Just to show you what Peter is saying here, according to the Jews, there were 60 different prophecies in the Old Testament for the Messiah. If you added all the references to the Messiah up, it comes to something like 300, so let's start with number one. (I'm kidding. We're not gonna go through all 300 you guys. I’m making sure you're awake.) Let's cover just a couple of them. I'll just name a few of these prophecies. In Genesis 3, verse 15, you don't have to turn to these, let me just read them to you: "God told the serpent that He would put enmity between you and the woman, and between your seed and her seed. He shall bruise you on the head." That phrase “bruise you on the head” referred to a killing blow or a death blow. Moses says in Genesis 3:15, that, "Someone would come along who would kill the serpent. Someone would come along who would put the devil to death." And as you can imagine, the prophets looked forward to that. They searched into it; they wanted to know, "Who was this Man? When would He come? What would He look like?" They were asking that in the days of Genesis, in the beginning of time.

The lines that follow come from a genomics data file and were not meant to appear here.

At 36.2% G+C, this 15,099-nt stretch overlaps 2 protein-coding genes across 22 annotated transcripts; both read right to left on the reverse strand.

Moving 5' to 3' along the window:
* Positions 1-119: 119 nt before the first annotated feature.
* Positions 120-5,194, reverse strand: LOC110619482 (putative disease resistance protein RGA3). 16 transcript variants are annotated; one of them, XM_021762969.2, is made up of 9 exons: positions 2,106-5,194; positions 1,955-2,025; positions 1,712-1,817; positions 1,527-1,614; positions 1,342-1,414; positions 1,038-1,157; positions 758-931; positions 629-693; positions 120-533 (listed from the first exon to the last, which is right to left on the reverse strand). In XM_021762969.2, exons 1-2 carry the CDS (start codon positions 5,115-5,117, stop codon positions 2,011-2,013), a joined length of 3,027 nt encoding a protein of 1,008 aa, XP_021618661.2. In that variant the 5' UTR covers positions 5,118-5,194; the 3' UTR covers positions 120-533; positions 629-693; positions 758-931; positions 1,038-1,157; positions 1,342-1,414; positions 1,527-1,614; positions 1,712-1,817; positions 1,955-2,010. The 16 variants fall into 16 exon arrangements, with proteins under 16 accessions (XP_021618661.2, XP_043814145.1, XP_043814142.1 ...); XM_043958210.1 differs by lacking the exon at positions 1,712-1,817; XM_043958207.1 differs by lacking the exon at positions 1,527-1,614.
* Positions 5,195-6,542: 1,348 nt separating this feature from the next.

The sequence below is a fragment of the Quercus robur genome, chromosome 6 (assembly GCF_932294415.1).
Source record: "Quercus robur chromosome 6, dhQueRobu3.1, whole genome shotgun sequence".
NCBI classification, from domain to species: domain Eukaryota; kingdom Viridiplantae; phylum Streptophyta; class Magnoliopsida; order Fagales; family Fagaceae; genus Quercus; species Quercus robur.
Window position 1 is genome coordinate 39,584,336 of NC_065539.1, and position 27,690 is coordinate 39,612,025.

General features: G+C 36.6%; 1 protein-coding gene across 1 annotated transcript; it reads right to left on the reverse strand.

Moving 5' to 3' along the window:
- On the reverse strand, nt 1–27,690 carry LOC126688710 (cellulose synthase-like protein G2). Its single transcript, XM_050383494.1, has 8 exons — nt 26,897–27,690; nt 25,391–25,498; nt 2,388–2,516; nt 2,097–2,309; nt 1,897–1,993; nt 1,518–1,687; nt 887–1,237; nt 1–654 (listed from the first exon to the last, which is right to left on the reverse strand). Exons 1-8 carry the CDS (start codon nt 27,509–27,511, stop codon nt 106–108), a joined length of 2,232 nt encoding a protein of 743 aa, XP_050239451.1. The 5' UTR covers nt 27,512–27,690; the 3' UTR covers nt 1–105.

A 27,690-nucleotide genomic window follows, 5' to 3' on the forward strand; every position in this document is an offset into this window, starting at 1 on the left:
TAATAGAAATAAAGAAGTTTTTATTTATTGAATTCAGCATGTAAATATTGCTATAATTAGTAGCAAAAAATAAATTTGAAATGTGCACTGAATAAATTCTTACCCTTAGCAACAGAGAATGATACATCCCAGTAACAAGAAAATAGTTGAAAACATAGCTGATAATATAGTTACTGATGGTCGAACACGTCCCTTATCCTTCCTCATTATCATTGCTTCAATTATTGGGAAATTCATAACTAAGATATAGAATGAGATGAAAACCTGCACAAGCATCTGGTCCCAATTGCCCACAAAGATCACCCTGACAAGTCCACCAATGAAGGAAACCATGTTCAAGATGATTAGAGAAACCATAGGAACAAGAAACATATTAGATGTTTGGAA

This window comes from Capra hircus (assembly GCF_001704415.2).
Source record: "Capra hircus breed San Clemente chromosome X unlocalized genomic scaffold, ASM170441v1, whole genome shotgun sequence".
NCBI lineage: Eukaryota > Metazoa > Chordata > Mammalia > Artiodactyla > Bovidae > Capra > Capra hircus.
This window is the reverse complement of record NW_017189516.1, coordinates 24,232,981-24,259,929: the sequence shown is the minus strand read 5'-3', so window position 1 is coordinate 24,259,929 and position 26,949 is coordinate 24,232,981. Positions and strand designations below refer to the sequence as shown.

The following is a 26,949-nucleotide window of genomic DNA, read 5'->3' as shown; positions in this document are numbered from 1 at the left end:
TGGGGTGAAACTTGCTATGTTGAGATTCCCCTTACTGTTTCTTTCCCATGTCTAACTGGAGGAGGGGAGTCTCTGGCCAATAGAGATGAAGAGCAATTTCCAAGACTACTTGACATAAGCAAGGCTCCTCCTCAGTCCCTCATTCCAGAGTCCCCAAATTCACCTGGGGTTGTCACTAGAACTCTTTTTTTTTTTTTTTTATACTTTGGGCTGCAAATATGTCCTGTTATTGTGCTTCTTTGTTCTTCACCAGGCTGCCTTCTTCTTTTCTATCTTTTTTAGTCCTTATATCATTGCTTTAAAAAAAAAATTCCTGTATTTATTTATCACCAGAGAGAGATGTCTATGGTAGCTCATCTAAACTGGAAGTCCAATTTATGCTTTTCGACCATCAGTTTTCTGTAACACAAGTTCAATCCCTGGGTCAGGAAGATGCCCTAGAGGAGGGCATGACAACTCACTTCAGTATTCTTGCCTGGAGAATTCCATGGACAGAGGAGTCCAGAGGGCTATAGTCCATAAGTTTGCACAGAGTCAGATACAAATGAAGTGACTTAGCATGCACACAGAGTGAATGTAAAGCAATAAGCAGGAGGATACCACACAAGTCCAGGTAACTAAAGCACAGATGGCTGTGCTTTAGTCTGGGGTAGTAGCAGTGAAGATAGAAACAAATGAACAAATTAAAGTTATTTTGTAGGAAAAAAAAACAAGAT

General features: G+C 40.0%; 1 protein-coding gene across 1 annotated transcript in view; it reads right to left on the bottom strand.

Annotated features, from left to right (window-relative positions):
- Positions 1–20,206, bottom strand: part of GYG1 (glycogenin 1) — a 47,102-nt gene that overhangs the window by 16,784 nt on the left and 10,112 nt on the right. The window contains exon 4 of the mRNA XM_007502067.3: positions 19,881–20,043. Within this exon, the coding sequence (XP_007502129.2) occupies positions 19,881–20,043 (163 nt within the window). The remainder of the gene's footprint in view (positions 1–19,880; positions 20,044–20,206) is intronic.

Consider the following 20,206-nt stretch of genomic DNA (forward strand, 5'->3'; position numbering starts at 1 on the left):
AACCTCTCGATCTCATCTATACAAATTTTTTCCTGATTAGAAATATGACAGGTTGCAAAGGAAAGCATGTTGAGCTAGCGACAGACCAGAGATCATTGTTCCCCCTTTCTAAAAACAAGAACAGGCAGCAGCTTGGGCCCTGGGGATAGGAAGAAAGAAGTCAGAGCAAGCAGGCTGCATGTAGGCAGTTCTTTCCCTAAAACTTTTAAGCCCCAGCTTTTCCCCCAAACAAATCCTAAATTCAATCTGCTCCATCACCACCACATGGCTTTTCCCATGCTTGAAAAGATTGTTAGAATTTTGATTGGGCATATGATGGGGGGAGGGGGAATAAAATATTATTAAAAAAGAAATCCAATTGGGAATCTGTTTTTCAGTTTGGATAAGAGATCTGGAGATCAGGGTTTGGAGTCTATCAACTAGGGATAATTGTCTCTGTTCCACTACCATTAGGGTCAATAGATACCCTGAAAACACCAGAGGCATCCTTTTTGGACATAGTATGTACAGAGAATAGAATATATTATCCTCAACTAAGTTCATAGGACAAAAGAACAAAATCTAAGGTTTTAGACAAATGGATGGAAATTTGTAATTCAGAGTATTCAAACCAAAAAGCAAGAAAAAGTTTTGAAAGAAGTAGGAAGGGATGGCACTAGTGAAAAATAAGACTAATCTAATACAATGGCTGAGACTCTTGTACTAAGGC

Psalm chapter 2 tells us more about this Messiah when it says, "I will surely tell of the decree of the Lord: He said to me, 'You are my Son, today I have begotten you. Ask of me, and I will surely give the nations as Your inheritance, and the very ends of the earth as Your possession. You shall break them with a rod of iron, You shall shatter them like earthenware.’” David says, "One day, God Himself, God Almighty of heaven and earth, will beget a Son who will rule the world with an iron fist; He will shatter the nations like earthenware." And the prophets who looked into that, "Who was that guy?" They said, "Who is gonna rule the universe? When would He come?"